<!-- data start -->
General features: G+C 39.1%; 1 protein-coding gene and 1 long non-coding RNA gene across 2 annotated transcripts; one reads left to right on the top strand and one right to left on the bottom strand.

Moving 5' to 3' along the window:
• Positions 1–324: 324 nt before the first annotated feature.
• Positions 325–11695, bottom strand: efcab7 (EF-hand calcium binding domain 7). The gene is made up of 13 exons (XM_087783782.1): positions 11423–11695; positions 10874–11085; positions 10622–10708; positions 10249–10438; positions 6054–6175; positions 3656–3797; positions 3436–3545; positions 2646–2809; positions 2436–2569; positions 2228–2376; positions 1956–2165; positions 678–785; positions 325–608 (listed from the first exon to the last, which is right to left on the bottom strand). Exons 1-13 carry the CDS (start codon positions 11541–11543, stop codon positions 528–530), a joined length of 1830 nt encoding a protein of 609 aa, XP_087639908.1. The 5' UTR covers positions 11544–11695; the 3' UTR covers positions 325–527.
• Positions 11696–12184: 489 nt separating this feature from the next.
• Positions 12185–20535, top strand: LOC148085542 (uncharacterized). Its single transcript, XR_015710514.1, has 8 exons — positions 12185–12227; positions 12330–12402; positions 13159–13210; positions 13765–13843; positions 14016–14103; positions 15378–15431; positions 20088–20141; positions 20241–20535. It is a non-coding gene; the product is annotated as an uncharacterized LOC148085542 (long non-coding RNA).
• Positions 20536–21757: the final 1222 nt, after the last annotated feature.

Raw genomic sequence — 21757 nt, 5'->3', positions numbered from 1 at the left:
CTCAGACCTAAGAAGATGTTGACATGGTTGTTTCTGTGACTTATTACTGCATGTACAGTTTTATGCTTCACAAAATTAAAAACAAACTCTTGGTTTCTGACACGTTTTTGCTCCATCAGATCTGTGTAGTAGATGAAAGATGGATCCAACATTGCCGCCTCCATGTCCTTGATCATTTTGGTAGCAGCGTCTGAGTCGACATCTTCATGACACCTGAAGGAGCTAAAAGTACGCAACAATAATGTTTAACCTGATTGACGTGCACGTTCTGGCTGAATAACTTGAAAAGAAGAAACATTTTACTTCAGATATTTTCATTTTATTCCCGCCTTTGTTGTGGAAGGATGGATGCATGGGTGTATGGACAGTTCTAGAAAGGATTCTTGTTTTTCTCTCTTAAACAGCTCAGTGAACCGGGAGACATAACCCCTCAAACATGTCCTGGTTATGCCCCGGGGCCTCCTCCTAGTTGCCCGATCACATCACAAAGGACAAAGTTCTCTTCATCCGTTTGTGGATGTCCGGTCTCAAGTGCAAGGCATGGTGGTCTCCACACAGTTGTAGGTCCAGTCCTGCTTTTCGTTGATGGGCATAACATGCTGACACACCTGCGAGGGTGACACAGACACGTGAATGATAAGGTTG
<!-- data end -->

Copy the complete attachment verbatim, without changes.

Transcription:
General features: G+C 39.1%; 1 protein-coding gene and 1 long non-coding RNA gene across 2 annotated transcripts; one reads left to right on the top strand and one right to left on the bottom strand.

Moving 5' to 3' along the window:
• Positions 1–324: 324 nt before the first annotated feature.
• Positions 325–11695, bottom strand: efcab7 (EF-hand calcium binding domain 7). The gene is made up of 13 exons (XM_087783782.1): positions 11423–11695; positions 10874–11085; positions 10622–10708; positions 10249–10438; positions 6054–6175; positions 3656–3797; positions 3436–3545; positions 2646–2809; positions 2436–2569; positions 2228–2376; positions 1956–2165; positions 678–785; positions 325–608 (listed from the first exon to the last, which is right to left on the bottom strand). Exons 1-13 carry the CDS (start codon positions 11541–11543, stop codon positions 528–530), a joined length of 1830 nt encoding a protein of 609 aa, XP_087639908.1. The 5' UTR covers positions 11544–11695; the 3' UTR covers positions 325–527.
• Positions 11696–12184: 489 nt separating this feature from the next.
• Positions 12185–20535, top strand: LOC148085542 (uncharacterized). Its single transcript, XR_015710514.1, has 8 exons — positions 12185–12227; positions 12330–12402; positions 13159–13210; positions 13765–13843; positions 14016–14103; positions 15378–15431; positions 20088–20141; positions 20241–20535. It is a non-coding gene; the product is annotated as an uncharacterized LOC148085542 (long non-coding RNA).
• Positions 20536–21757: the final 1222 nt, after the last annotated feature.

Raw genomic sequence — 21757 nt, 5'->3', positions numbered from 1 at the left:
CTCAGACCTAAGAAGATGTTGACATGGTTGTTTCTGTGACTTATTACTGCATGTACAGTTTTATGCTTCACAAAATTAAAAACAAACTCTTGGTTTCTGACACGTTTTTGCTCCATCAGATCTGTGTAGTAGATGAAAGATGGATCCAACATTGCCGCCTCCATGTCCTTGATCATTTTGGTAGCAGCGTCTGAGTCGACATCTTCATGACACCTGAAGGAGCTAAAAGTACGCAACAATAATGTTTAACCTGATTGACGTGCACGTTCTGGCTGAATAACTTGAAAAGAAGAAACATTTTACTTCAGATATTTTCATTTTATTCCCGCCTTTGTTGTGGAAGGATGGATGCATGGGTGTATGGACAGTTCTAGAAAGGATTCTTGTTTTTCTCTCTTAAACAGCTCAGTGAACCGGGAGACATAACCCCTCAAACATGTCCTGGTTATGCCCCGGGGCCTCCTCCTAGTTGCCCGATCACATCACAAAGGACAAAGTTCTCTTCATCCGTTTGTGGATGTCCGGTCTCAAGTGCAAGGCATGGTGGTCTCCACACAGTTGTAGGTCCAGTCCTGCTTTTCGTTGATGGGCATAACATGCTGACACACCTGCGAGGGTGACACAGACACGTGAATGATAAGGTTG